ONeill_2019_Profile.pdf (1.01 MB)
Profile development in population studies: clustering and latent class methodologies
thesisposted on 2022-08-17, 10:08 authored by Aoife O'Neill
Identifying subgroups within a population can provide important insights to decision makers. When concerned with health data, identifying profiles of individuals who share similar characteristics may inform targeted treatment or education. Categorical data are often prevalent in large population studies. Therefore statistical profiling methods capable of handling these data are required. In this dissertation, TwoStep cluster analysis (TSCA) and latent class analysis (LCA), were used to identify cross-sectional profiles, while latent transition analysis (LTA) was used to identify profiles longitudinally. Data from two Irish longitudinal studies; Growing Up in Ireland (GUI) and The Irish Longitudinal Study on Ageing (TILDA), and one European study of Rheumatology health professionals (HPs), were examined. TSCA was used to examine activity behaviours in 9-year-old Irish children from GUI. Cohesive activity profiles, associated with weight status, were found for boys but not for girls. LCA identified three classes of rheumatology HPs; ‘Traditional’, ‘Reluctant’ and ‘Early Adopters’, based on their methods of measuring physical activity in their patients. Next, a LCA model of risk behaviours in older adults, was developed from a theoretical model of biopsychosocial behaviours, using TILDA data. The analysis identified four classes; ‘Low Risk’, ‘Physical Health Risk’, ‘Mental Health Risk’, and ‘High Risk’, and examined associations with pain development. A traditional classify-analyse approach and a model-based distal outcome approach, were compared. The LTA methodologies were extended by developing a bootstrap approach to calculate 95% confidence intervals for the odds ratios generated by the LTA with covariates model, multiple random seeds were generated to identify the maximum likelihood, and sample weights were incorporated into the analysis. LTA examined changes in pain class over time, using in TILDA data, and investigated how transitions between classes where related to biopsychosocial variables and healthcare utilisation. These results add new findings to the literature and extend the latent class method ologies applied to population data. These findings have important implications for the identification, and potential moderation, of a range of risk factors, as well as potential to inform targeted treatment or education programmes.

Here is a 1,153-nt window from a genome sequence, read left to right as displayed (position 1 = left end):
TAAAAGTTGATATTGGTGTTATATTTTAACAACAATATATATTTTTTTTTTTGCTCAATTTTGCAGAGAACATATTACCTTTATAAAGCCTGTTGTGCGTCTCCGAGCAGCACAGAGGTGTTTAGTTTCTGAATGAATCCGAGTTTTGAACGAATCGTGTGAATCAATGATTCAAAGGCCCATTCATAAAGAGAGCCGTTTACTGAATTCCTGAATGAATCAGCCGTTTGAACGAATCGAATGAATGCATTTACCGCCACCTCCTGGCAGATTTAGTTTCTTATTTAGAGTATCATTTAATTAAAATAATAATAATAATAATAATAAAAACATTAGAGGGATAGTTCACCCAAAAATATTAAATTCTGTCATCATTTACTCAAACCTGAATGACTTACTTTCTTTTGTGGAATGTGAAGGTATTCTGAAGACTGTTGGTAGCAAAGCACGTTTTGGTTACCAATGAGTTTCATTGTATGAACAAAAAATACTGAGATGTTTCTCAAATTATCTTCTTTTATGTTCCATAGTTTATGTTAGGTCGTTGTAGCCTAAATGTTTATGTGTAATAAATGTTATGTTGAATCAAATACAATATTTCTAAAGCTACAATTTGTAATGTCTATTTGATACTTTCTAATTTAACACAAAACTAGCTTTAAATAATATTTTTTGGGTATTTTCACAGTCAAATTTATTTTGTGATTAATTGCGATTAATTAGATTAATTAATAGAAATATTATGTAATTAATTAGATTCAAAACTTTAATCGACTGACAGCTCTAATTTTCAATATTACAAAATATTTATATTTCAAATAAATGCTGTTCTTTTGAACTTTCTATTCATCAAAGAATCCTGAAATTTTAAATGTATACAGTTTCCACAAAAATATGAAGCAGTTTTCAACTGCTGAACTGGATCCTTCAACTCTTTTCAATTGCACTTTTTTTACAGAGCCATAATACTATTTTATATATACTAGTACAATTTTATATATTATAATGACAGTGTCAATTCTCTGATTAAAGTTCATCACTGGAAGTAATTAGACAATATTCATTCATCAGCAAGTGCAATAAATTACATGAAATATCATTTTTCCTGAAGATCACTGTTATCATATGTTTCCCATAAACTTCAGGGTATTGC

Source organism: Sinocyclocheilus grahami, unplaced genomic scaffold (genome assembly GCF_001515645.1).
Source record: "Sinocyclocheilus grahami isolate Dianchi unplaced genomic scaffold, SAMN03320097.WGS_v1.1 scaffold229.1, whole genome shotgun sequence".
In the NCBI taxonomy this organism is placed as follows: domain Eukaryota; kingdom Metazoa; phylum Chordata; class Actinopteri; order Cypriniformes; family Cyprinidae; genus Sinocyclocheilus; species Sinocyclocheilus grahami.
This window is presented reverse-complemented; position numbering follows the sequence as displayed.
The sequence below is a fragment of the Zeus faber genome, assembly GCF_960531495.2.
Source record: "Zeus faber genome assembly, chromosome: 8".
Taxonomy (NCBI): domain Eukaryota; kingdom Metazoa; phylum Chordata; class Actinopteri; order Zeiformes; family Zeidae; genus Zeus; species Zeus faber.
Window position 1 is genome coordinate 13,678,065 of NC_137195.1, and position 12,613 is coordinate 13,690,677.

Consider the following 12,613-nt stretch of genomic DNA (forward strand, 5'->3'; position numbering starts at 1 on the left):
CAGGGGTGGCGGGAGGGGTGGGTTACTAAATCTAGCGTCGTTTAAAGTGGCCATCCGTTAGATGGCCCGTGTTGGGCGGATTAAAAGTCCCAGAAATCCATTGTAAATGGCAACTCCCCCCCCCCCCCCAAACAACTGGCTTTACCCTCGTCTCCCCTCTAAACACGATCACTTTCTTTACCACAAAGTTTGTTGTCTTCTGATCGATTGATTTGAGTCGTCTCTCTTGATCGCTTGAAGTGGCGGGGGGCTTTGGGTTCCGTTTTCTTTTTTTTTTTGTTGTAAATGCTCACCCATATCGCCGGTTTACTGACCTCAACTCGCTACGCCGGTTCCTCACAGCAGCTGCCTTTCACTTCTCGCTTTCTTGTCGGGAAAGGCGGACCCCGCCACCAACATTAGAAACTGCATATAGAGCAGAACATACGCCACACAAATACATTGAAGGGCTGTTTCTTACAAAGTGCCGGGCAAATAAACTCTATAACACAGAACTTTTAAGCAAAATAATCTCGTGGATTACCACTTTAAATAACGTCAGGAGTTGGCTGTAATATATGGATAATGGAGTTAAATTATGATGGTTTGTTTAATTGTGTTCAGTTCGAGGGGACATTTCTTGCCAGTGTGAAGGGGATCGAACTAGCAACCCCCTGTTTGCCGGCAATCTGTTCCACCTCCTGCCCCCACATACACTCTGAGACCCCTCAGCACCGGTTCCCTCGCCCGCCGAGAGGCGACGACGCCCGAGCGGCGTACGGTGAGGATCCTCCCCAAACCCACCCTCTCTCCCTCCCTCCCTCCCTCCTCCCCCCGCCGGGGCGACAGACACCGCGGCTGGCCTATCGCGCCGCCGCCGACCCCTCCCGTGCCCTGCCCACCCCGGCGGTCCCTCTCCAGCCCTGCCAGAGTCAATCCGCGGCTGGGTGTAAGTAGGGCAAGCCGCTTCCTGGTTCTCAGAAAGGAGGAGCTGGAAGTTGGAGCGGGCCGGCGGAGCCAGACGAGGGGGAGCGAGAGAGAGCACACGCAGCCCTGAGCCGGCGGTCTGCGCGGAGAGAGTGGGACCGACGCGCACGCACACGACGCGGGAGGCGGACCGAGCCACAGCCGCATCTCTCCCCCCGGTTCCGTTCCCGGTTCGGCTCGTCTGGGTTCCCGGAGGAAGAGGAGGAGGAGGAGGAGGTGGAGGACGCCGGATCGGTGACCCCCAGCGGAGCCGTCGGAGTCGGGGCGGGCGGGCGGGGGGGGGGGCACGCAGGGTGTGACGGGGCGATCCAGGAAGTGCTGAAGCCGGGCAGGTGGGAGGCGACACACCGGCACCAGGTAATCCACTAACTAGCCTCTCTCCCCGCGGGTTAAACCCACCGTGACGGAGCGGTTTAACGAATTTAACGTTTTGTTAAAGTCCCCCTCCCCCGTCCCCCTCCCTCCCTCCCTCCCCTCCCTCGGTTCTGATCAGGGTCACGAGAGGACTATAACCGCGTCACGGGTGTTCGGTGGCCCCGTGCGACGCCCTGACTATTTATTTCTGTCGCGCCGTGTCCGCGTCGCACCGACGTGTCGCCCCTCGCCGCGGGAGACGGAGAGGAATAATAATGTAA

Development of a structure identification methodology for nonlinear dynamic systems
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